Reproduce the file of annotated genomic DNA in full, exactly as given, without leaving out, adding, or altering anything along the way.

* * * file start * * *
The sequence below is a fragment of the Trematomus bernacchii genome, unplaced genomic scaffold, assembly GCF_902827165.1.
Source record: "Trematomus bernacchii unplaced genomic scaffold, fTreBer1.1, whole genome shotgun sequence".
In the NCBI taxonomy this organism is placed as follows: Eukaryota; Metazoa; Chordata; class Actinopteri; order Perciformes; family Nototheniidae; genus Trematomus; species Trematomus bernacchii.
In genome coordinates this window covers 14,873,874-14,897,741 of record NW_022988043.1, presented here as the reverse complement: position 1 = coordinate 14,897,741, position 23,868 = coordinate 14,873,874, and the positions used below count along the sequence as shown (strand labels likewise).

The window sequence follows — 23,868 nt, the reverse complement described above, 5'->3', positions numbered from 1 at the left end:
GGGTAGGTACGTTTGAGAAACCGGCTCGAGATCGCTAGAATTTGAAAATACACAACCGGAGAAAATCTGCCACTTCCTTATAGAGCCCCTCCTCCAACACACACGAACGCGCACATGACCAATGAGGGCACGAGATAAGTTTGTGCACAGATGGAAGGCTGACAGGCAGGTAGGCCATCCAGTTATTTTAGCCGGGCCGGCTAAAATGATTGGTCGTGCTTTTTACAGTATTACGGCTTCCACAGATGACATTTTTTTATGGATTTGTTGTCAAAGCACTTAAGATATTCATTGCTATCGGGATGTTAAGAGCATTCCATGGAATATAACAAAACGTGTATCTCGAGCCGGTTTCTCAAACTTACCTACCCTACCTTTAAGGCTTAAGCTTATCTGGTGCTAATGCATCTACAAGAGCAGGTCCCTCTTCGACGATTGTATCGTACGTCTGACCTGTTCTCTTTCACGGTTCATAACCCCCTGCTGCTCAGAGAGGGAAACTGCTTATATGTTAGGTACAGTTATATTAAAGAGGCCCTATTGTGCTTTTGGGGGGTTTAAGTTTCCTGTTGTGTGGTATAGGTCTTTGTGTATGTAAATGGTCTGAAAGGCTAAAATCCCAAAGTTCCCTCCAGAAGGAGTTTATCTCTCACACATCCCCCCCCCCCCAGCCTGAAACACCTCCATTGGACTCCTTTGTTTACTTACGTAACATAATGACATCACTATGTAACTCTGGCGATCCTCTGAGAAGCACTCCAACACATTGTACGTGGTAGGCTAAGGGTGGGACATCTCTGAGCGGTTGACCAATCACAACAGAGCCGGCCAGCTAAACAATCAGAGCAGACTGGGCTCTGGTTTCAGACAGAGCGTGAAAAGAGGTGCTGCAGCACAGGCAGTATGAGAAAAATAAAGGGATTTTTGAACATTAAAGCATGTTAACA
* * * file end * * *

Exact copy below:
The sequence below is a fragment of the Trematomus bernacchii genome, unplaced genomic scaffold, assembly GCF_902827165.1.
Source record: "Trematomus bernacchii unplaced genomic scaffold, fTreBer1.1, whole genome shotgun sequence".
In the NCBI taxonomy this organism is placed as follows: Eukaryota; Metazoa; Chordata; class Actinopteri; order Perciformes; family Nototheniidae; genus Trematomus; species Trematomus bernacchii.
In genome coordinates this window covers 14,873,874-14,897,741 of record NW_022988043.1, presented here as the reverse complement: position 1 = coordinate 14,897,741, position 23,868 = coordinate 14,873,874, and the positions used below count along the sequence as shown (strand labels likewise).

The window sequence follows — 23,868 nt, the reverse complement described above, 5'->3', positions numbered from 1 at the left end:
GGGTAGGTACGTTTGAGAAACCGGCTCGAGATCGCTAGAATTTGAAAATACACAACCGGAGAAAATCTGCCACTTCCTTATAGAGCCCCTCCTCCAACACACACGAACGCGCACATGACCAATGAGGGCACGAGATAAGTTTGTGCACAGATGGAAGGCTGACAGGCAGGTAGGCCATCCAGTTATTTTAGCCGGGCCGGCTAAAATGATTGGTCGTGCTTTTTACAGTATTACGGCTTCCACAGATGACATTTTTTTATGGATTTGTTGTCAAAGCACTTAAGATATTCATTGCTATCGGGATGTTAAGAGCATTCCATGGAATATAACAAAACGTGTATCTCGAGCCGGTTTCTCAAACTTACCTACCCTACCTTTAAGGCTTAAGCTTATCTGGTGCTAATGCATCTACAAGAGCAGGTCCCTCTTCGACGATTGTATCGTACGTCTGACCTGTTCTCTTTCACGGTTCATAACCCCCTGCTGCTCAGAGAGGGAAACTGCTTATATGTTAGGTACAGTTATATTAAAGAGGCCCTATTGTGCTTTTGGGGGGTTTAAGTTTCCTGTTGTGTGGTATAGGTCTTTGTGTATGTAAATGGTCTGAAAGGCTAAAATCCCAAAGTTCCCTCCAGAAGGAGTTTATCTCTCACACATCCCCCCCCCCCCAGCCTGAAACACCTCCATTGGACTCCTTTGTTTACTTACGTAACATAATGACATCACTATGTAACTCTGGCGATCCTCTGAGAAGCACTCCAACACATTGTACGTGGTAGGCTAAGGGTGGGACATCTCTGAGCGGTTGACCAATCACAACAGAGCCGGCCAGCTAAACAATCAGAGCAGACTGGGCTCTGGTTTCAGACAGAGCGTGAAAAGAGGTGCTGCAGCACAGGCAGTATGAGAAAAATAAAGGGATTTTTGAACATTAAAGCATGTTAACA